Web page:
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The Internet, as well as many other networks, has a very complex connectivity recently modeled by the class of scalefree networks. This feature, which appears to be very efficient for a communications network, favors at the same time the spreading of computer viruses. We analyze real data from computer virus infections and find the average lifetime and prevalence of viral strains on the Internet. We define a dynamical model for the spreading of infections on scalefree networks, finding the absence of an epidemic threshold and its associated critical behavior. This new epidemiological framework rationalize data of computer viruses and could help in the understanding of other spreading phenomena on communication and social networks. PACS numbers: 05.70.Ln, 05.50.+q Typeset using REVT E X 1 Many social, biological, and communication systems can be properly described by complex networks whose nodes represent individuals or organizations, and links mimic the interactions amo...
The Systems Biology Markup Language (SBML): a medium for representation and exchange of biochemical network models
 Bioinformatics
, 2003
"... ..."
Why We Twitter: Understanding Microblogging Usage and Communities
"... Microblogging is a new form of communication in which users can describe their current status in short posts distributed by instant messages, mobile phones, email or the Web. Twitter, a popular microblogging tool has seen a lot of growth since it launched in October, 2006. In this paper, we present ..."
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Cited by 547 (2 self)
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Microblogging is a new form of communication in which users can describe their current status in short posts distributed by instant messages, mobile phones, email or the Web. Twitter, a popular microblogging tool has seen a lot of growth since it launched in October, 2006. In this paper, we present our observations of the microblogging phenomena by studying the topological and geographical properties of Twitter’s social network. We find that people use microblogging to talk about their daily activities and to seek or share information. Finally, we analyze the user intentions associated at a community level and show how users with similar intentions connect with each other.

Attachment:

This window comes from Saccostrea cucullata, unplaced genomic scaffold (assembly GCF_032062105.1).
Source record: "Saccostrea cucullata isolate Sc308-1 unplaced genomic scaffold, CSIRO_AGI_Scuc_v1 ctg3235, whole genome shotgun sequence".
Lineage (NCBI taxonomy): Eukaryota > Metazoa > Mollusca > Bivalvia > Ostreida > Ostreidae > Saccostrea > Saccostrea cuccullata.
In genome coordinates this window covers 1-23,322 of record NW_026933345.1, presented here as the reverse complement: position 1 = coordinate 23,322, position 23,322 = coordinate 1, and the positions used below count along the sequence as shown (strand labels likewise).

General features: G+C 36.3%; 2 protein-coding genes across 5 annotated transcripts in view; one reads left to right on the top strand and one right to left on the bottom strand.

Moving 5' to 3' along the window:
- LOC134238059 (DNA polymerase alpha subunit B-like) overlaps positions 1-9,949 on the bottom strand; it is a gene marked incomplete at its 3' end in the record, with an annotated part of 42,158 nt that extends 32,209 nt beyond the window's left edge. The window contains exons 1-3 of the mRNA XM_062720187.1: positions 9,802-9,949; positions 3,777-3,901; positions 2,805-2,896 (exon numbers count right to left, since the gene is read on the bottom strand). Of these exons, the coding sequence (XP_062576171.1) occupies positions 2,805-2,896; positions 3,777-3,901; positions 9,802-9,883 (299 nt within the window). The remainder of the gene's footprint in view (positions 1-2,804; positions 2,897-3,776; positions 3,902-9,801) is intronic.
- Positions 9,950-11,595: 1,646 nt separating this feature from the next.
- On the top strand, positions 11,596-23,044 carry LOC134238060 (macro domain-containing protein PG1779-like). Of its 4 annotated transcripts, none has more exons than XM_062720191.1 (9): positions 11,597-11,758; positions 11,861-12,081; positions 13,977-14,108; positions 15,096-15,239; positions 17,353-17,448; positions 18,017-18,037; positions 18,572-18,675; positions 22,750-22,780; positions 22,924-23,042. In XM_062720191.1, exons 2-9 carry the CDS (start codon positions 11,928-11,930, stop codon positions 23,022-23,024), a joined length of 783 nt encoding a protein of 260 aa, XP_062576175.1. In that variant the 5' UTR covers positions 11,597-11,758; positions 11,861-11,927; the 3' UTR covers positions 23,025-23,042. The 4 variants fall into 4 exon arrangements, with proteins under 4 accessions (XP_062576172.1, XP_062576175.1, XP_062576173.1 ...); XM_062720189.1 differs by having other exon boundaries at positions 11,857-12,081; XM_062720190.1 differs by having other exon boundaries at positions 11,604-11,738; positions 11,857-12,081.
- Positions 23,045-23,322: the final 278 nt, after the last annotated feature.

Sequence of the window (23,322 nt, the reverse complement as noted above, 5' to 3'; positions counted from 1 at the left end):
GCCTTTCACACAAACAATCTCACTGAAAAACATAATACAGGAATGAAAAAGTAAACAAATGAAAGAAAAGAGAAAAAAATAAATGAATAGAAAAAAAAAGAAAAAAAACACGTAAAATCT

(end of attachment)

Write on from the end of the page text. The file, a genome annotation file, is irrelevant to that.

Algorithms for Quantum Computation: Discrete Logarithms and Factoring
, 1994
"... A computer is generally considered to be a universal computational device; i.e., it is believed able to simulate any physical computational device with a increase in computation time of at most a polynomial factor. It is not clear whether this is still true when quantum mechanics is taken into consi ..."
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Cited by 1103 (7 self)
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A computer is generally considered to be a universal computational device; i.e., it is believed able to simulate any physical computational device with a increase in computation time of at most a polynomial factor. It is not clear whether this is still true when quantum mechanics is taken into consideration. Several researchers, starting with David Deutsch, have developed models for quantum mechanical computers and have investigated their computational properties. This paper gives Las Vegas algorithms for finding discrete logarithms and factoring integers on a quantum computer that take a number of steps which is polynomial in the input size, e.g., the number of digits of the integer to be factored. These two problems are generally considered hard on a classical computer and have been used as the basis of several proposed cryptosystems. (We thus give the first examples of quantum cryptanalysis.) 1 Introduction Since the discovery of quantum mechanics, people have found the behavior of...
Transfer of Cognitive Skill
, 1989
"... A framework for skill acquisition is proposed that includes two major stages in the development of a cognitive skill: a declarative stage in which facts about the skill domain are interpreted and a procedural stage in which the domain knowledge is directly embodied in procedures for performing the s ..."
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Cited by 869 (21 self)